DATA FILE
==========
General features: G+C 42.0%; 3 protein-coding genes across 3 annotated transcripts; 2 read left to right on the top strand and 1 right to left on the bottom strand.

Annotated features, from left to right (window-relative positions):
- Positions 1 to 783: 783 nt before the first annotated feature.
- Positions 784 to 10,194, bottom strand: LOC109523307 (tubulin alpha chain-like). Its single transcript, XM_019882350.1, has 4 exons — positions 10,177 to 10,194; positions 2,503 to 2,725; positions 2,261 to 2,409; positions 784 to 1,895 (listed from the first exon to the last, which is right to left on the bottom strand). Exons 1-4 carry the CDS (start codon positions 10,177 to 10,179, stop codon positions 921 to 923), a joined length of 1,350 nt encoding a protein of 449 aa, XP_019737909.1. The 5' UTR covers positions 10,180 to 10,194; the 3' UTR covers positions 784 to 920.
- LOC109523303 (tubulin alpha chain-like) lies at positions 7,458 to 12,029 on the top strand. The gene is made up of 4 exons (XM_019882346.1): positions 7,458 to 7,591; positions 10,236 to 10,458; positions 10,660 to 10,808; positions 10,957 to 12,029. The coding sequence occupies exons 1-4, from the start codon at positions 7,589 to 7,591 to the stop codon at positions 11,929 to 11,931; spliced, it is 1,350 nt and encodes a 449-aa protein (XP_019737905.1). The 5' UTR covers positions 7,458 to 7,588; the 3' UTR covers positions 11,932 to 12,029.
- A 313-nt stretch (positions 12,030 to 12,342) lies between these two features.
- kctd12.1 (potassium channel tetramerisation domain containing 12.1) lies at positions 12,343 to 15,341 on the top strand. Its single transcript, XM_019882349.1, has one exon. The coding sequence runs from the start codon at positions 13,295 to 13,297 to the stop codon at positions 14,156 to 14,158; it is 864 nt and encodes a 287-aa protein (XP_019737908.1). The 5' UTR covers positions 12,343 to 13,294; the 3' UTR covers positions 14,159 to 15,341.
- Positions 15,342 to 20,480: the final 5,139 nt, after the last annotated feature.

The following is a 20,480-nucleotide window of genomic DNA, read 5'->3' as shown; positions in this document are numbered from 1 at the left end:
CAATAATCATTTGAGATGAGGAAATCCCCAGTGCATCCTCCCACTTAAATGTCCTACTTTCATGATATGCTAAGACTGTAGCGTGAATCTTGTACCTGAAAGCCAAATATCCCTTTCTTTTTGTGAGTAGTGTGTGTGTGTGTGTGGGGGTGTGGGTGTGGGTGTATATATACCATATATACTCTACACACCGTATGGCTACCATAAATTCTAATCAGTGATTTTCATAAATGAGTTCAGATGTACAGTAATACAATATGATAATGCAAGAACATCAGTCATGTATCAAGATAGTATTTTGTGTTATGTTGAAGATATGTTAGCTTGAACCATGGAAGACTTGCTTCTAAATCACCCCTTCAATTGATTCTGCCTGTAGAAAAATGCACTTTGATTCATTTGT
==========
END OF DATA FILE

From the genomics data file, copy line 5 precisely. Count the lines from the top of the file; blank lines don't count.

- LOC109523303 (tubulin alpha chain-like) lies at positions 7,458 to 12,029 on the top strand. The gene is made up of 4 exons (XM_019882346.1): positions 7,458 to 7,591; positions 10,236 to 10,458; positions 10,660 to 10,808; positions 10,957 to 12,029. The coding sequence occupies exons 1-4, from the start codon at positions 7,589 to 7,591 to the stop codon at positions 11,929 to 11,931; spliced, it is 1,350 nt and encodes a 449-aa protein (XP_019737905.1). The 5' UTR covers positions 7,458 to 7,588; the 3' UTR covers positions 11,932 to 12,029.